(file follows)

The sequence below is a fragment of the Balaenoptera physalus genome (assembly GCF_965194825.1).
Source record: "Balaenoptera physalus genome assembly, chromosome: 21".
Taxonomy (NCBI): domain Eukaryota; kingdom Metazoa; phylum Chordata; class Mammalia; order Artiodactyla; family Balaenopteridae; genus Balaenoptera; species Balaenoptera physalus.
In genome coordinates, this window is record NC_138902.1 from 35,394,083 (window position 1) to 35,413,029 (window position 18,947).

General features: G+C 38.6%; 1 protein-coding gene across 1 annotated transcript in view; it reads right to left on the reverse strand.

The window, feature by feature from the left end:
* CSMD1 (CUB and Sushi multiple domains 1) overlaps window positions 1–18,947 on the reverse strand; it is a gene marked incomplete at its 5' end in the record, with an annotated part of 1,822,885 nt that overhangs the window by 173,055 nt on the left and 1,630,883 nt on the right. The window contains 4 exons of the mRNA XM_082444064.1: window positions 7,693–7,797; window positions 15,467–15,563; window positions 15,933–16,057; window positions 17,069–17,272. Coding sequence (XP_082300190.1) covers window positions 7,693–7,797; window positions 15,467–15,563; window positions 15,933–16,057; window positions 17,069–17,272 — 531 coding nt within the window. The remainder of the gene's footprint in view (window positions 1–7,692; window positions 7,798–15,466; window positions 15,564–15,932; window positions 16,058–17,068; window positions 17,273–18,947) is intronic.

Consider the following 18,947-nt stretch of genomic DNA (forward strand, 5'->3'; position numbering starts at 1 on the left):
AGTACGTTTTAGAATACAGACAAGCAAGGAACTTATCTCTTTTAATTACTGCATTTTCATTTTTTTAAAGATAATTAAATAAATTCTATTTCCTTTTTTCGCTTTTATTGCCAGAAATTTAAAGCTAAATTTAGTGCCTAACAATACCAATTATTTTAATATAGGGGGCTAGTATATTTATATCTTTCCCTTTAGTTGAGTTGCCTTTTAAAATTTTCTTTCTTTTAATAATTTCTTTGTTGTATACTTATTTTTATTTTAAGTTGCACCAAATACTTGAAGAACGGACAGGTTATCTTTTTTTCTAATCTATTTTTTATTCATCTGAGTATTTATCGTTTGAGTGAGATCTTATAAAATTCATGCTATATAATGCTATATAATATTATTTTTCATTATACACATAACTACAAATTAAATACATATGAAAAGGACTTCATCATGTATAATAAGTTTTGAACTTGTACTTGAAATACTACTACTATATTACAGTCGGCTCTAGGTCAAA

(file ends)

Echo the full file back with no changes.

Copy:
The sequence below is a fragment of the Balaenoptera physalus genome (assembly GCF_965194825.1).
Source record: "Balaenoptera physalus genome assembly, chromosome: 21".
Taxonomy (NCBI): domain Eukaryota; kingdom Metazoa; phylum Chordata; class Mammalia; order Artiodactyla; family Balaenopteridae; genus Balaenoptera; species Balaenoptera physalus.
In genome coordinates, this window is record NC_138902.1 from 35,394,083 (window position 1) to 35,413,029 (window position 18,947).

General features: G+C 38.6%; 1 protein-coding gene across 1 annotated transcript in view; it reads right to left on the reverse strand.

The window, feature by feature from the left end:
* CSMD1 (CUB and Sushi multiple domains 1) overlaps window positions 1–18,947 on the reverse strand; it is a gene marked incomplete at its 5' end in the record, with an annotated part of 1,822,885 nt that overhangs the window by 173,055 nt on the left and 1,630,883 nt on the right. The window contains 4 exons of the mRNA XM_082444064.1: window positions 7,693–7,797; window positions 15,467–15,563; window positions 15,933–16,057; window positions 17,069–17,272. Coding sequence (XP_082300190.1) covers window positions 7,693–7,797; window positions 15,467–15,563; window positions 15,933–16,057; window positions 17,069–17,272 — 531 coding nt within the window. The remainder of the gene's footprint in view (window positions 1–7,692; window positions 7,798–15,466; window positions 15,564–15,932; window positions 16,058–17,068; window positions 17,273–18,947) is intronic.

Consider the following 18,947-nt stretch of genomic DNA (forward strand, 5'->3'; position numbering starts at 1 on the left):
AGTACGTTTTAGAATACAGACAAGCAAGGAACTTATCTCTTTTAATTACTGCATTTTCATTTTTTTAAAGATAATTAAATAAATTCTATTTCCTTTTTTCGCTTTTATTGCCAGAAATTTAAAGCTAAATTTAGTGCCTAACAATACCAATTATTTTAATATAGGGGGCTAGTATATTTATATCTTTCCCTTTAGTTGAGTTGCCTTTTAAAATTTTCTTTCTTTTAATAATTTCTTTGTTGTATACTTATTTTTATTTTAAGTTGCACCAAATACTTGAAGAACGGACAGGTTATCTTTTTTTCTAATCTATTTTTTATTCATCTGAGTATTTATCGTTTGAGTGAGATCTTATAAAATTCATGCTATATAATGCTATATAATATTATTTTTCATTATACACATAACTACAAATTAAATACATATGAAAAGGACTTCATCATGTATAATAAGTTTTGAACTTGTACTTGAAATACTACTACTATATTACAGTCGGCTCTAGGTCAAA